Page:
It may be hard to imagine how a former mechanical engineer and U.S. naval officer would eventually pursue landscape architecture as a career. In the 25 years since he began his professional journey in this field, chair of the FIU Department of Landscape Architecture + Environmental and Urban Design, Roberto Rovira, discovered that the path into landscape architecture is rarely a straight line.
After serving in active duty, first sailing the Atlantic on the Chilean tall ship Esmeralda as a liaison officer, and then on the mighty USS Thach in the Pacific, South China Sea, Indian Ocean and the Persian Gulf during the tense years of the Desert Storm and Desert Shield conflicts, he finished his military service honorably with a hunger for more culture and education.
Fast-forward to today, Rovira has now been appointed as the vice president of leadership for the Landscape Architecture Foundation (LAF). The LAF is a Washington, D.C.-based not-for-profit organization, that, through its programs and initiatives, works to increase the capacity, influence and impact of landscape architects to create a more sustainable, just and resilient future. Rovira was previously in the LAF board of directors and formerly served as vice president of research.
As an organization dedicated to the research, scholarship and leadership in the field, the LAF brings together leaders, innovators, critical thinkers, makers, builders and industry professionals focused on bringing about positive change through its commitment to sustainable landscape solutions and its support for the development of emerging student leaders and young professionals.
“My selection as V.P. of leadership at the Landscape Architecture Foundation gives me an opportunity to contribute to the thought leadership and the conversations that shape practice, academia and industry.” Rovira’s standpoint as a professional, teacher and administrator at FIU, with roots in Latin America, as well as a broad background that didn’t begin in landscape architecture, gives him a unique perspective.
As the largest Hispanic-serving institution of higher learning in the country and in one of the most climate-challenged and culturally diverse settings in the world, FIU prepared him to think broadly about what leadership means in this context and how adaptation can become opportunity as we face profound challenges to our communities and environments everywhere.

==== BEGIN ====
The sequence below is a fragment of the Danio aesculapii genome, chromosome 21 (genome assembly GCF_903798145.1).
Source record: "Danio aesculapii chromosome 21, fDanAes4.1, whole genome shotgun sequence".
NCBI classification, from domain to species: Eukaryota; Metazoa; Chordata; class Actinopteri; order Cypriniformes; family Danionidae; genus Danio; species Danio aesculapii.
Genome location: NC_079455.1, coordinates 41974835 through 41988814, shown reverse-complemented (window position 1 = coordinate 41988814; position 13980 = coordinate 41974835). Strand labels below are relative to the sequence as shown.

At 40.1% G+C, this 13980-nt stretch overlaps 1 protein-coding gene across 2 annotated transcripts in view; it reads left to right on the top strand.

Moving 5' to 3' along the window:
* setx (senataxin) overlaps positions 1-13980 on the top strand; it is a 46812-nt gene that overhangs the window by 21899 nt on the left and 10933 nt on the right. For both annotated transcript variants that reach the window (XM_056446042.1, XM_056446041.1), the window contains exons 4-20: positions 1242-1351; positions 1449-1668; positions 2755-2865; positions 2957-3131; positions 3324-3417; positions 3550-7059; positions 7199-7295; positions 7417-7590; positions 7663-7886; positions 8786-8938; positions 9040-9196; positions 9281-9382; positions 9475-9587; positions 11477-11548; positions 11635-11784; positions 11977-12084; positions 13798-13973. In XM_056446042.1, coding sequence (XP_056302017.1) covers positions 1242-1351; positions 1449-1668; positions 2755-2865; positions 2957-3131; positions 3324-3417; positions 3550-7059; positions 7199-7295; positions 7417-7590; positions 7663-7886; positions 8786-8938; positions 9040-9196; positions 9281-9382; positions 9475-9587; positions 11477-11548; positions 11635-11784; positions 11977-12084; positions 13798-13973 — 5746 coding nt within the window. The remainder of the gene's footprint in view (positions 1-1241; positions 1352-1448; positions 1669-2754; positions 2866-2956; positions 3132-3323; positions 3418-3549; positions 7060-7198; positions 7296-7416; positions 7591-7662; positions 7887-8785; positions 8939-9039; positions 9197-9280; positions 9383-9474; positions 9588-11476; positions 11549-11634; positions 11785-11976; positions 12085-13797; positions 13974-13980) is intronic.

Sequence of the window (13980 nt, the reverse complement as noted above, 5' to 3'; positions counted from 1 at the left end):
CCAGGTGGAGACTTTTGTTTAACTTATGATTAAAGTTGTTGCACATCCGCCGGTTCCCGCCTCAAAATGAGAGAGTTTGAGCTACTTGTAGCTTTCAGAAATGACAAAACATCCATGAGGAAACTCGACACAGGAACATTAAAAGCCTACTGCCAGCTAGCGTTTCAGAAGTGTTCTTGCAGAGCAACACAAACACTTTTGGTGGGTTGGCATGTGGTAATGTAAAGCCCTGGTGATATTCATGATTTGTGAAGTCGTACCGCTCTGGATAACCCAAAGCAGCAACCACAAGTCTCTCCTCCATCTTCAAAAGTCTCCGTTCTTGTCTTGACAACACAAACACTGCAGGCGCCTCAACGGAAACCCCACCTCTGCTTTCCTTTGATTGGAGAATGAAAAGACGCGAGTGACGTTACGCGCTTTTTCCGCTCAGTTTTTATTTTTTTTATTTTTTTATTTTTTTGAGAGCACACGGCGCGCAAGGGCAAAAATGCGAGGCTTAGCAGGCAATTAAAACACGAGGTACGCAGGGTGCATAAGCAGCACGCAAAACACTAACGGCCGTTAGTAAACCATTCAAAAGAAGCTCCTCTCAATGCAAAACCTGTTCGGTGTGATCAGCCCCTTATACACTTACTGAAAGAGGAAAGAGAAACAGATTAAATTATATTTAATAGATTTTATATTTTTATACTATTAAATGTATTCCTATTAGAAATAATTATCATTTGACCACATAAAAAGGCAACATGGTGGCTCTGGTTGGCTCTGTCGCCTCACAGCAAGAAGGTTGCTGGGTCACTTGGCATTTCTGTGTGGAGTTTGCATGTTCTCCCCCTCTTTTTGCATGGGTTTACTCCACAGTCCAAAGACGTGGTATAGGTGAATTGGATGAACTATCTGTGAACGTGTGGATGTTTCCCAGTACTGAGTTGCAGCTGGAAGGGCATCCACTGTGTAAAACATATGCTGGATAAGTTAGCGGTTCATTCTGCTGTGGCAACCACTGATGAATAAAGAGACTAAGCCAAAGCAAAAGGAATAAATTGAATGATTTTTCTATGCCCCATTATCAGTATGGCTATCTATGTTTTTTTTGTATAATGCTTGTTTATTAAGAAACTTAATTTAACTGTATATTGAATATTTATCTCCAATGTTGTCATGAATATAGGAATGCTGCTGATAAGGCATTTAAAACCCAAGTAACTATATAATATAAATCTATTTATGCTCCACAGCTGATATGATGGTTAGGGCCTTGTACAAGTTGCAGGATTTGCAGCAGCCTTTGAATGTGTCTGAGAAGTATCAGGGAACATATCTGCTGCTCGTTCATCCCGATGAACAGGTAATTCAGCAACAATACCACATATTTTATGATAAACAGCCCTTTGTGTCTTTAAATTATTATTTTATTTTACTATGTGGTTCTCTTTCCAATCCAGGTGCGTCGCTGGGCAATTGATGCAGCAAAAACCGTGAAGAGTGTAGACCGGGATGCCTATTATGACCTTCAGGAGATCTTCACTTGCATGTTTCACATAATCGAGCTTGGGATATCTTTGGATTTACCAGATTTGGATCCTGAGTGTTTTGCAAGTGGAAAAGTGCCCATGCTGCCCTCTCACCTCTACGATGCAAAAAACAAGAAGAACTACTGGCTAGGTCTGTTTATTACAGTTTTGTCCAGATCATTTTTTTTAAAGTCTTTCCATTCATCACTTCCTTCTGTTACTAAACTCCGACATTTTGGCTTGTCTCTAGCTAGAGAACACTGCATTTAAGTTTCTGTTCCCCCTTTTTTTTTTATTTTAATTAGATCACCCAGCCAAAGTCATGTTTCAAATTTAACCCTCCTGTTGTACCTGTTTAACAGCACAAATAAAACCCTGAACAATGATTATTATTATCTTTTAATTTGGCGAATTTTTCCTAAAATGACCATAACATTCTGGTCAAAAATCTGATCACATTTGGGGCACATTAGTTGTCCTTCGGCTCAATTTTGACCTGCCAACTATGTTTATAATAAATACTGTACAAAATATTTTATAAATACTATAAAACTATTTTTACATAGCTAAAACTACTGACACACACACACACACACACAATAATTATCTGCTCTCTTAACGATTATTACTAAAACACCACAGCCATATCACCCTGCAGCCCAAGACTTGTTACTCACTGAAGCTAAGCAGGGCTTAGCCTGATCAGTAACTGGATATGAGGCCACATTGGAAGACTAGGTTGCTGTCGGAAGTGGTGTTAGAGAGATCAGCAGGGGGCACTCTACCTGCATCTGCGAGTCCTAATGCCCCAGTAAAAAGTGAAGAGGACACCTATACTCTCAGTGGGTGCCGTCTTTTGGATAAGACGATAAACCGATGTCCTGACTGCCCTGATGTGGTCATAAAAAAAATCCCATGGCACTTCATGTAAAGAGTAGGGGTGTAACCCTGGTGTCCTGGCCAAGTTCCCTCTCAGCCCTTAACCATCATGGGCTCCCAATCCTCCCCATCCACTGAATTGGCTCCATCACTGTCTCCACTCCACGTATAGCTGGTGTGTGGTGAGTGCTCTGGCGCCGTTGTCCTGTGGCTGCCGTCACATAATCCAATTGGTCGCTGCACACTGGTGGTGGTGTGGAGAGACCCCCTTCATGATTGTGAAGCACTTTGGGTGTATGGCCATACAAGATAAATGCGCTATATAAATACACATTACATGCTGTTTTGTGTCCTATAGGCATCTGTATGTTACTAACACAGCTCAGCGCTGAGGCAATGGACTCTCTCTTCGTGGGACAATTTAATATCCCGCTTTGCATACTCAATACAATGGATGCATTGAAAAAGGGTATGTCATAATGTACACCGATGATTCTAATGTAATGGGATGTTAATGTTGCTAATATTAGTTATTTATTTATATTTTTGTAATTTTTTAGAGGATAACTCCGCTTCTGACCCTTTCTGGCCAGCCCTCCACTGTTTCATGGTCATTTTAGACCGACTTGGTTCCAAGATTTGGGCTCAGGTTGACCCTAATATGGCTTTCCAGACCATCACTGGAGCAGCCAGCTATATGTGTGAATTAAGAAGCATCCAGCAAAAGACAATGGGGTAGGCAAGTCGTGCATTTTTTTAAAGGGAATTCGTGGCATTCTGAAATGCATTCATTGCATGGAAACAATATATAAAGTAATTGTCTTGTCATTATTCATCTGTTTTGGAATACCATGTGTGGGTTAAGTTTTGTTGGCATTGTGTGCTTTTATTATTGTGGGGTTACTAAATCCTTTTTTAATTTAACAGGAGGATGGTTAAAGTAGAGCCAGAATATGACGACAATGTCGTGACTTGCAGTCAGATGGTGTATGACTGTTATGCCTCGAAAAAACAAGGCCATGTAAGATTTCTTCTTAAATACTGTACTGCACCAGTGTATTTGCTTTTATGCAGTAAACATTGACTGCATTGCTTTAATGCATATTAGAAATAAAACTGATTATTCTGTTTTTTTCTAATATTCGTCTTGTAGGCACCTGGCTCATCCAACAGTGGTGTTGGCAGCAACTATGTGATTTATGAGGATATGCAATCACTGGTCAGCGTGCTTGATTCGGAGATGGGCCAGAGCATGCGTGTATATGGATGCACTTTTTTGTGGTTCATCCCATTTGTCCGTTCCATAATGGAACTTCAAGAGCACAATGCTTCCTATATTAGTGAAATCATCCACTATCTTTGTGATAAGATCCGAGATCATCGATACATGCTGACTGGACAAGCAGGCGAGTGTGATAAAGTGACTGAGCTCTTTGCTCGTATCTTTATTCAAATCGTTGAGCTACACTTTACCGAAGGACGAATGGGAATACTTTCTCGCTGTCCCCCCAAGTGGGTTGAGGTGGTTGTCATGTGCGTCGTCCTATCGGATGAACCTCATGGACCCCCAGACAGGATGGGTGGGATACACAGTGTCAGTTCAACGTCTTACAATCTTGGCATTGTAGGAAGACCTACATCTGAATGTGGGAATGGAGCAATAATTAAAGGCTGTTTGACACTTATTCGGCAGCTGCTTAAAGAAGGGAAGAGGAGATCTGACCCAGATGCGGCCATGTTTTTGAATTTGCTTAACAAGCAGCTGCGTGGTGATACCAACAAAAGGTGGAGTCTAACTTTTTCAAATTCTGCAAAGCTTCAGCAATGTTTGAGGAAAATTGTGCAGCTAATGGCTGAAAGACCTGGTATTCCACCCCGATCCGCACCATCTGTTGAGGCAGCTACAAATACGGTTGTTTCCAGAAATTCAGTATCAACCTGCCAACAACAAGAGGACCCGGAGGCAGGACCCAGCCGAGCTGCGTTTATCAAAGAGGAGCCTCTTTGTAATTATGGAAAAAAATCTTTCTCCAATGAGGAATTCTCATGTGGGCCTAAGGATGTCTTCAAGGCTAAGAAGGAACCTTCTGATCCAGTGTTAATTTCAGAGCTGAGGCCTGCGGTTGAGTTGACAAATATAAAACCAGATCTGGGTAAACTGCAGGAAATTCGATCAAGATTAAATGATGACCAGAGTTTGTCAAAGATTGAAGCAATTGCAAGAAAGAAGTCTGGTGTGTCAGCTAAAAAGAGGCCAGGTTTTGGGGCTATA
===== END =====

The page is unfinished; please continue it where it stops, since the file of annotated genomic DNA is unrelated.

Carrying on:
When asked what sparked his interest in landscape architecture and how that led him to where he was today, Rovira spoke on his heavy influence from Japan, where he had been home-ported for three years with the Navy and was forever shaped by its transcendent obsession with detail. Afterward, he entered the inactive reserve with an unparalleled appreciation for “how a vast and multi-faceted institution could adjust to complexity day in and day out through a commitment to leadership and a focus on its mission.”
This led to his studies at the Sorbonne in Paris, when he met an Austrian landscape architect who influenced him to pursue a Master of Landscape Architecture at the Rhode Island School of Design (RISD) years later.
View the full interview with Roberto Rovira here.
During his term as V.P. of leadership, Rovira plans to continue to set the standard for the LAF’s renowned awards programs. These programs are comprised of the LAF Fellowship for Innovation and Leadership that recognizes and rewards big ideas in landscape architecture with a $25,000 grant, and the LAF Medal and the LAF Founder’s Award that recognize significant and sustained contributions to the preservation, improvement and enhancement of the environment. He also plans to build stronger bridges that strengthen academia, industry and practice.
Rovira explained that landscape architecture is uniquely poised to rise to the challenge of this unique moment in history where environment, society, economy and health are most in need of informed and thoughtful leadership. The LAF provides a platform to create better leaders by bringing together students, educators, young professionals, industry and practice leaders.
“I look forward to leveraging my position as V.P. of leadership to make our networks between practice, academia and industry more resilient and more complementary,” he added.